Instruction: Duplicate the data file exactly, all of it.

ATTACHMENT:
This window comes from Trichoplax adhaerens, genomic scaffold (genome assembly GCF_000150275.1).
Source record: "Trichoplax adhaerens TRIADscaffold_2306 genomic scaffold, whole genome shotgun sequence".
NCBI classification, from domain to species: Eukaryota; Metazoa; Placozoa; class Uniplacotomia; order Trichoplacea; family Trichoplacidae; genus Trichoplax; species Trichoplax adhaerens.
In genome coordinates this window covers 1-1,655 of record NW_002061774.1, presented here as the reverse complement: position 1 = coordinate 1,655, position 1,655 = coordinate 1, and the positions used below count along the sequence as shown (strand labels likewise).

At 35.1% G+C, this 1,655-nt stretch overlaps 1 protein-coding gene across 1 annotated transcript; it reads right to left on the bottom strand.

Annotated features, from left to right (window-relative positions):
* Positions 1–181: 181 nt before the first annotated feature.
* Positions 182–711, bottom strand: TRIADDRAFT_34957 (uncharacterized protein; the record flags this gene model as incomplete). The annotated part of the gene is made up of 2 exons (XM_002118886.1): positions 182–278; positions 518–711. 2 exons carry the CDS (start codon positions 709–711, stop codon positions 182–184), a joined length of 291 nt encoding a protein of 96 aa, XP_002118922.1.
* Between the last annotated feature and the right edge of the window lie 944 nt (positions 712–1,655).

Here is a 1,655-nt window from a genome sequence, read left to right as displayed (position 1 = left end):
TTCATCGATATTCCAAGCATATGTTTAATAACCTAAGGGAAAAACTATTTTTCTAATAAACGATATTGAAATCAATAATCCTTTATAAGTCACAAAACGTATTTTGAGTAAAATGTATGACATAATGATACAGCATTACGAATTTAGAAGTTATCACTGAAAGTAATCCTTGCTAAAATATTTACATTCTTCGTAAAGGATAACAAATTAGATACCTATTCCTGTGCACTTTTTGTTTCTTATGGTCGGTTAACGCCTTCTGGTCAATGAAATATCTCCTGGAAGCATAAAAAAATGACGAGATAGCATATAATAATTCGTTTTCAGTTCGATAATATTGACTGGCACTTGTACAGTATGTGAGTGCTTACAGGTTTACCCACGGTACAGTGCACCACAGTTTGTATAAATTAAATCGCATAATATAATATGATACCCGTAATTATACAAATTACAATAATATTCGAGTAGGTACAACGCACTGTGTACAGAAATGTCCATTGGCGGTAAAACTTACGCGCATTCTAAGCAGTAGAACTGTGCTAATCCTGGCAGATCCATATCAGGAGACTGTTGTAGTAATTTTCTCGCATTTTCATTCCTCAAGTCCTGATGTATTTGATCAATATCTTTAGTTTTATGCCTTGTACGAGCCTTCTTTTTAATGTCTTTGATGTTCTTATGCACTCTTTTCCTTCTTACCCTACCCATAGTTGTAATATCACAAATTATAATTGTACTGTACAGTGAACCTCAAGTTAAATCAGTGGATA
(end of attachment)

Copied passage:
This window comes from Trichoplax adhaerens, genomic scaffold (genome assembly GCF_000150275.1).
Source record: "Trichoplax adhaerens TRIADscaffold_2306 genomic scaffold, whole genome shotgun sequence".
NCBI classification, from domain to species: Eukaryota; Metazoa; Placozoa; class Uniplacotomia; order Trichoplacea; family Trichoplacidae; genus Trichoplax; species Trichoplax adhaerens.
In genome coordinates this window covers 1-1,655 of record NW_002061774.1, presented here as the reverse complement: position 1 = coordinate 1,655, position 1,655 = coordinate 1, and the positions used below count along the sequence as shown (strand labels likewise).

At 35.1% G+C, this 1,655-nt stretch overlaps 1 protein-coding gene across 1 annotated transcript; it reads right to left on the bottom strand.

Annotated features, from left to right (window-relative positions):
* Positions 1–181: 181 nt before the first annotated feature.
* Positions 182–711, bottom strand: TRIADDRAFT_34957 (uncharacterized protein; the record flags this gene model as incomplete). The annotated part of the gene is made up of 2 exons (XM_002118886.1): positions 182–278; positions 518–711. 2 exons carry the CDS (start codon positions 709–711, stop codon positions 182–184), a joined length of 291 nt encoding a protein of 96 aa, XP_002118922.1.
* Between the last annotated feature and the right edge of the window lie 944 nt (positions 712–1,655).

Here is a 1,655-nt window from a genome sequence, read left to right as displayed (position 1 = left end):
TTCATCGATATTCCAAGCATATGTTTAATAACCTAAGGGAAAAACTATTTTTCTAATAAACGATATTGAAATCAATAATCCTTTATAAGTCACAAAACGTATTTTGAGTAAAATGTATGACATAATGATACAGCATTACGAATTTAGAAGTTATCACTGAAAGTAATCCTTGCTAAAATATTTACATTCTTCGTAAAGGATAACAAATTAGATACCTATTCCTGTGCACTTTTTGTTTCTTATGGTCGGTTAACGCCTTCTGGTCAATGAAATATCTCCTGGAAGCATAAAAAAATGACGAGATAGCATATAATAATTCGTTTTCAGTTCGATAATATTGACTGGCACTTGTACAGTATGTGAGTGCTTACAGGTTTACCCACGGTACAGTGCACCACAGTTTGTATAAATTAAATCGCATAATATAATATGATACCCGTAATTATACAAATTACAATAATATTCGAGTAGGTACAACGCACTGTGTACAGAAATGTCCATTGGCGGTAAAACTTACGCGCATTCTAAGCAGTAGAACTGTGCTAATCCTGGCAGATCCATATCAGGAGACTGTTGTAGTAATTTTCTCGCATTTTCATTCCTCAAGTCCTGATGTATTTGATCAATATCTTTAGTTTTATGCCTTGTACGAGCCTTCTTTTTAATGTCTTTGATGTTCTTATGCACTCTTTTCCTTCTTACCCTACCCATAGTTGTAATATCACAAATTATAATTGTACTGTACAGTGAACCTCAAGTTAAATCAGTGGATA